The UK is notoriously wet, with little sunlight. Even though you have plenty of sunny days it is still important that you consider what types of trees and other plants you will have in your garden. There are several considerations you need to make. For example, you may need to decide if you can have trees in your garden at all given the amount of space you have.

There are some rules to follow when considering where to put conifers in your garden. It is best not to put trees against your fence. Fences are usually boundary lines meaning you have neighbours that may not care for your trees to hang over their fence side as they grow.

You can always work towards instant hedging to ensure the trees never go over the fence, but there are other reasons for doing so. Fences can be a rain shadow meaning the roots have to grow further out and the roots may do so underneath the fence into your neighbour’s yard. Fences can also lead to infections in your tree if they rub against the fence. Your neighbours and your tree will thank you if you plant trees at least 1 metre from the fence.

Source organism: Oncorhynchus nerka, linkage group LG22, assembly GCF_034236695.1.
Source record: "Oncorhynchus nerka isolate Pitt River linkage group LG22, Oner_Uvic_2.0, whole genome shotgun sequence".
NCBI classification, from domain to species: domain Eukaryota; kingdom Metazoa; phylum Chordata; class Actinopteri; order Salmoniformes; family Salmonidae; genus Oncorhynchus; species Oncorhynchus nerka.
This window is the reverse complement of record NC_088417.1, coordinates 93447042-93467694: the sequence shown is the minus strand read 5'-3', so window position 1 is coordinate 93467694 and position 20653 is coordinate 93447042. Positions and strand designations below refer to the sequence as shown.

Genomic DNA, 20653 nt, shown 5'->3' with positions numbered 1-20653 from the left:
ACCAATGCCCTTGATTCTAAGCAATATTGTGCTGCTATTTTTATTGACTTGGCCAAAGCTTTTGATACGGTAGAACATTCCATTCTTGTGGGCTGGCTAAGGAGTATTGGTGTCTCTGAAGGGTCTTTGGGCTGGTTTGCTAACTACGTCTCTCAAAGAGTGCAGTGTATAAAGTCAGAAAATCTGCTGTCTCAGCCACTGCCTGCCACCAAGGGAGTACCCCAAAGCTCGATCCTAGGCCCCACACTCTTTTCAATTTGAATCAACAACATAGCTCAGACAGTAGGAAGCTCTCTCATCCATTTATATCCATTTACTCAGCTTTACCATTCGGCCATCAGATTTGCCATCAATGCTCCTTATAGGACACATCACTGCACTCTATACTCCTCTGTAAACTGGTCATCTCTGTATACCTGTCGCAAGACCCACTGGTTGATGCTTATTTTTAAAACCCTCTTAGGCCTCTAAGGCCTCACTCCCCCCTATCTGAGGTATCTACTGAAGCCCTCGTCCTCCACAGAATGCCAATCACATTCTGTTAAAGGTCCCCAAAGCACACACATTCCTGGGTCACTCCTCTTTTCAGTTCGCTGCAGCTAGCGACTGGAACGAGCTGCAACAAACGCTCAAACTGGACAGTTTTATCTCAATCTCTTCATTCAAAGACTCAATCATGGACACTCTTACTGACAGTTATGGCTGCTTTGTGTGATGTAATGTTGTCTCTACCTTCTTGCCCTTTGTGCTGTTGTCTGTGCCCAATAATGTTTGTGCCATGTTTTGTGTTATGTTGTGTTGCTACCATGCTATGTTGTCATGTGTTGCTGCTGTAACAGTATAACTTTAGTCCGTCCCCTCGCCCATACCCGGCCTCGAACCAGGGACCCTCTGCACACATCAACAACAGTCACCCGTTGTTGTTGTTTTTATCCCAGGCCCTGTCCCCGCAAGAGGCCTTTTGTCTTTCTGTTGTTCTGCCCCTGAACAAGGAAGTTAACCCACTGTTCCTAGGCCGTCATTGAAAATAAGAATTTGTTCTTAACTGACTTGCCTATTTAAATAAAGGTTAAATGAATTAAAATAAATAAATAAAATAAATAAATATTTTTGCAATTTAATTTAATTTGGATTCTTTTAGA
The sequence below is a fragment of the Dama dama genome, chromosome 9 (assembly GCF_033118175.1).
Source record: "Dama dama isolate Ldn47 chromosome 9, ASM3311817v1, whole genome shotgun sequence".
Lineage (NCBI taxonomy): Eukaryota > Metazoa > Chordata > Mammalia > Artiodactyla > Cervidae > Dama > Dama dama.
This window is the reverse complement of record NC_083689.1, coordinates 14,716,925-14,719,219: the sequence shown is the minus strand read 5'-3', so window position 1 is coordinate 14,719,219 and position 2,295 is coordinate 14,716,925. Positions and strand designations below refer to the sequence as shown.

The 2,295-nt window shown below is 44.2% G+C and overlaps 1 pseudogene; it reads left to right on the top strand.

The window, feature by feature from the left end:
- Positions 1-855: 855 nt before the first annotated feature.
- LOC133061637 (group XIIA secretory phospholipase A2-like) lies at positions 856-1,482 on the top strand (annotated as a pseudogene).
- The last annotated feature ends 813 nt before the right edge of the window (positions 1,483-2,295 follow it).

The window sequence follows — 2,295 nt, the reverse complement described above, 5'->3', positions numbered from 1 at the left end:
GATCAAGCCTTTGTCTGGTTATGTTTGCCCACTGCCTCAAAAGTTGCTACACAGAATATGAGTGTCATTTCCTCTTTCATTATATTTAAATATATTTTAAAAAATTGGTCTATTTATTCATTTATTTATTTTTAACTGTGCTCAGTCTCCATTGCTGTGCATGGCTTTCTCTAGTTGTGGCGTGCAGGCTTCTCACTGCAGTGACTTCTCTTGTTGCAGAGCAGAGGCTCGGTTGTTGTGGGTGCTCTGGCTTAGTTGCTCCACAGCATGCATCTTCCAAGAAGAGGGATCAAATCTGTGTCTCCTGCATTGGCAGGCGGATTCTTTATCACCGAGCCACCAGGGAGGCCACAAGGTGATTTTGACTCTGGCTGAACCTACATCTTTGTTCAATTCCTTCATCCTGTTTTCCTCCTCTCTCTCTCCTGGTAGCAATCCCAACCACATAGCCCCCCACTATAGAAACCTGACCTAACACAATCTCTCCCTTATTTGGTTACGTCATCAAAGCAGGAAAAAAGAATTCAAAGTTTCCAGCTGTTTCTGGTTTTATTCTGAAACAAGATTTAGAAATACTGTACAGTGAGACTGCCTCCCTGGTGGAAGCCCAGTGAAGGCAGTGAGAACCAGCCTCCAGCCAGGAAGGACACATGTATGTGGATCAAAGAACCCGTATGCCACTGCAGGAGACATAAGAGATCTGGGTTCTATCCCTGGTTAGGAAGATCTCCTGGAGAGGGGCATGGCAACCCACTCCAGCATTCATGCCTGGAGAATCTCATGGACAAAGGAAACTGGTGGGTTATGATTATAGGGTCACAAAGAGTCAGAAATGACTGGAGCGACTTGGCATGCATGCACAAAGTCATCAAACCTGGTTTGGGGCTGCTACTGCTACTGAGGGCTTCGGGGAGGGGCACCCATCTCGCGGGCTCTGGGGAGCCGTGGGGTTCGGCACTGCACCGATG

For small gardens you may find evergreen shrubs are the best way to go. Shrubs are not full grown trees. Instead, they are smaller plants that may grow out but not necessarily up. You can always hedge your shrubs to make sure they look perfectly shaped.

If you do have room for trees in your garden consider Crab Apple Evereste trees, apple trees, or pear trees. These trees not only offer you a beautiful garden, but they also provide fruit. With apple or pear trees you could have an autumn snack right out your back door.

Before you plant trees, you should consider what type of soil you have. Trees such as willows can deal with soggy ground better than some of the other species of trees out there. Apple trees for example do well in cooler climates, but are largely better off with less rainy seasons. Still, humidity is not a problem for such trees. To have healthy fruit or trees, you always have to consider where they are going, what will feed them, and how well they can do in your particular soil/ area to ensure you have provided a healthy environment for the entire tree too.